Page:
When aquarium owners begin looking at fish for their tanks, they often decide in the very beginning which fish they can pair up as tank mates in a community tank. There are many fish right from the start which are not suitable to go with each other, and then there are the fish which can leave you wondering.
In many cases, this can lead to a common question for fish pairing.
Can Plecos live with cichlids? Cichlids can be found worldwide, yet the most common areas being African lake or South American. However, one thing they have in common is, they can all be aggressive for their size. Plecos can be one of the very few fish that can live happily with cichlids, yet there are a few things to understand first.
Here, we will look at why these two fish can get on together, and what you need to know to make sure you cater for both, and ensure they have the ideal environment.
Plecos, What You Need to Know
You can find over 150 species of Pleco (Plecostomus catfish), although the most common found in aquariums is the common Pleco (Hypostomus Plecostomus). One of the primary reasons this is a favorable fish to live with any other is that it is a kind of armored catfish.
The usual habitat is the freshwater streams of South America. The fish is quite hardy and can withstand some variations in water conditions. It can have a long lifespan of between 10 and 15 years, and it can grow to a considerable size of up to 24 inches in length.
Plecos when first purchased are around three or four inches, although they are fast growers. Once they begin maturing, you can find aquariums need to be at least 80 gallons in size to cater for the fish’s growth. Tank size requirements can end up in the 150-gallon size to provide appropriately for Plecos of this size.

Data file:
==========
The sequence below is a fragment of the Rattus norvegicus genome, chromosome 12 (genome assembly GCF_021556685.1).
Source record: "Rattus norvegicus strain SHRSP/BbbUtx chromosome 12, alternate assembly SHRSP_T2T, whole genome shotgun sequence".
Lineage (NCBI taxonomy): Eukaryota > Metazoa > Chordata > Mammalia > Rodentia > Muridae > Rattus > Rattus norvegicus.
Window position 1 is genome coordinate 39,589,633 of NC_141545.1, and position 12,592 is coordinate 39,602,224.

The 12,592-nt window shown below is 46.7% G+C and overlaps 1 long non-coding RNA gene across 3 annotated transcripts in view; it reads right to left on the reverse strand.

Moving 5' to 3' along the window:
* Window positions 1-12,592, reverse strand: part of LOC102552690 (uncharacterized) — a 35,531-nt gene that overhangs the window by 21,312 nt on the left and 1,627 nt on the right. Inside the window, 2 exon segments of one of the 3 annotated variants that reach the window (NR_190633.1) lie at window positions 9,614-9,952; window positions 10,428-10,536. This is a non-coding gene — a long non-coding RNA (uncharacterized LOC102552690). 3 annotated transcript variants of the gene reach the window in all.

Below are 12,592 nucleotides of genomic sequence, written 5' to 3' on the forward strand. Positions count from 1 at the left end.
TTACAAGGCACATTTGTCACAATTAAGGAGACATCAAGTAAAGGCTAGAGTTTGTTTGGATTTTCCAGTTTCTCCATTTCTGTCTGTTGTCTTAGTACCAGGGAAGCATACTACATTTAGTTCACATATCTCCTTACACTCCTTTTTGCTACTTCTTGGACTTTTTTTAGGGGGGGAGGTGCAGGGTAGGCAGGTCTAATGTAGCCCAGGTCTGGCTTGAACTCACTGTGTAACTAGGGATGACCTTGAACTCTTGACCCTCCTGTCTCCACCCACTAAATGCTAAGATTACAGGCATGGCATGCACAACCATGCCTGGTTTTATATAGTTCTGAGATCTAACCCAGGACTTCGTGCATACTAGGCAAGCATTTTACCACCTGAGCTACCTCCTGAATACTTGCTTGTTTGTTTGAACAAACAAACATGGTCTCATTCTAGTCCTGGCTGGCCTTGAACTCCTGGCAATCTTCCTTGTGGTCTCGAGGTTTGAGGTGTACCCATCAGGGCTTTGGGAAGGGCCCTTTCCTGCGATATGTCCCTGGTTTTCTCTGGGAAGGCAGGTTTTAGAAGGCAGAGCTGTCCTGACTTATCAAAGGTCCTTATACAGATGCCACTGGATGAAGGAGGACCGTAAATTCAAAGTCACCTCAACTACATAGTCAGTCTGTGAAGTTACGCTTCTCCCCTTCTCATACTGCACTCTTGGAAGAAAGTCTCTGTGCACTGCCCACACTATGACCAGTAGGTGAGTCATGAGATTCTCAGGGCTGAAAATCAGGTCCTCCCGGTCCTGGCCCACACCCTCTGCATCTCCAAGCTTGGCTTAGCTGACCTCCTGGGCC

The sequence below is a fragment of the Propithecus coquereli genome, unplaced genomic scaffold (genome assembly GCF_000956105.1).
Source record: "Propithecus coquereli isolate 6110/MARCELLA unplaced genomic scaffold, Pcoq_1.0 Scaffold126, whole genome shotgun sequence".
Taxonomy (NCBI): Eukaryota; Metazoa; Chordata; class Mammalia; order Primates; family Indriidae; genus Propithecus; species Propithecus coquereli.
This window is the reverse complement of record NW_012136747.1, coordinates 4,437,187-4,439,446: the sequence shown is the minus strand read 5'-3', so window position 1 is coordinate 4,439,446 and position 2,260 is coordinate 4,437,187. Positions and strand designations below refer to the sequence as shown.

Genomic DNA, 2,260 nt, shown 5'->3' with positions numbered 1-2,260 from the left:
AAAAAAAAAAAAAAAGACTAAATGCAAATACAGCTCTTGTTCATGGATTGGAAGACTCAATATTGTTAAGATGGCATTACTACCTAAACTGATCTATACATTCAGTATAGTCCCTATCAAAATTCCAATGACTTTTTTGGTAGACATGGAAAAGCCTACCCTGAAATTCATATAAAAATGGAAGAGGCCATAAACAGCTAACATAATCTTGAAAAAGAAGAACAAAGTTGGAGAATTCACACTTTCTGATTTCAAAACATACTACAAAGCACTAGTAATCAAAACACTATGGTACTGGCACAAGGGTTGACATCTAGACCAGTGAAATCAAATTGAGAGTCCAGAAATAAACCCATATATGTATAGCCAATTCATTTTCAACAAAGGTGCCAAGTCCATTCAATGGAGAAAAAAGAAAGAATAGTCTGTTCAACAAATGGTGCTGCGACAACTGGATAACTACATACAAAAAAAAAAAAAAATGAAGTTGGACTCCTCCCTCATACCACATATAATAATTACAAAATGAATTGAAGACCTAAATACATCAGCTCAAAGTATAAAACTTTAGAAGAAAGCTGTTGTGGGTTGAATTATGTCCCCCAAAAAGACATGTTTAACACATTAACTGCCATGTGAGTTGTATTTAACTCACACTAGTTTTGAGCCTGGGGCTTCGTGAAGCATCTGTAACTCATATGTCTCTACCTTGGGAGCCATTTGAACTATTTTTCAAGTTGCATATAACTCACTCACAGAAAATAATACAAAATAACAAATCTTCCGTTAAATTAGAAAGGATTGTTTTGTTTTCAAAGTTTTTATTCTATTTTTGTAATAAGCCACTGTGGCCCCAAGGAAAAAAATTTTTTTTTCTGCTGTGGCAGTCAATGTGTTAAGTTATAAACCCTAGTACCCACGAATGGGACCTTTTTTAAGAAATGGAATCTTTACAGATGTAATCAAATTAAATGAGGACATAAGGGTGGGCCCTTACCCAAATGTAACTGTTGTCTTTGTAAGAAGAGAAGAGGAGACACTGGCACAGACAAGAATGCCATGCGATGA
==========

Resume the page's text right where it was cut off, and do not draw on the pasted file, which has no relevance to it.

Water conditions can vary, and temperatures can be in the range of 72°F and 86°F. The ideal pH levels should fall in the range of 6.5 to 7.5.
Plecos are bottom feeders and love algae. It is this reason so many aquarium owners turn to a Pleco as a way to help maintain a clean aquarium.
Cichlids What You Ought to Know
For a start, cichlids will never grow anywhere near as large as your Pleco. In full maturity, they only grow to a few inches in length.
Water conditions are a bit more crucial for your cichlids, so it is better to focus on their needs. They prefer an ideal pH level of 7.5 to 8.5, which is a little over the ideal for your Pleco. Water temperatures are suitable in the range of 73°F and 82°F, which falls inside the ranges of ideal water temp for your Pleco.
One of the most significant differences between the two fish and tank conditions is that Pleco’s are nocturnal, while cichlids are diurnal, so they are active in the day, and sleep at night.
One thing you may find surprising is the size of the tank you require for cichlids alone. A tank volume of 30 gallons is sufficient for one cichlid, and it takes the addition of another three gallons for each additional fish.
Once you have a combo of Pleco and cichlid, you will be aiming for a much larger tank.
Pleco and Cichlid Diet
Most Pleco fish are sold for the reason they eat algae. It is a misconception that this is all they eat because they are, in fact, herbivores. However, in the wild, they lean toward more carnivorous and will eat smaller fish if they need to.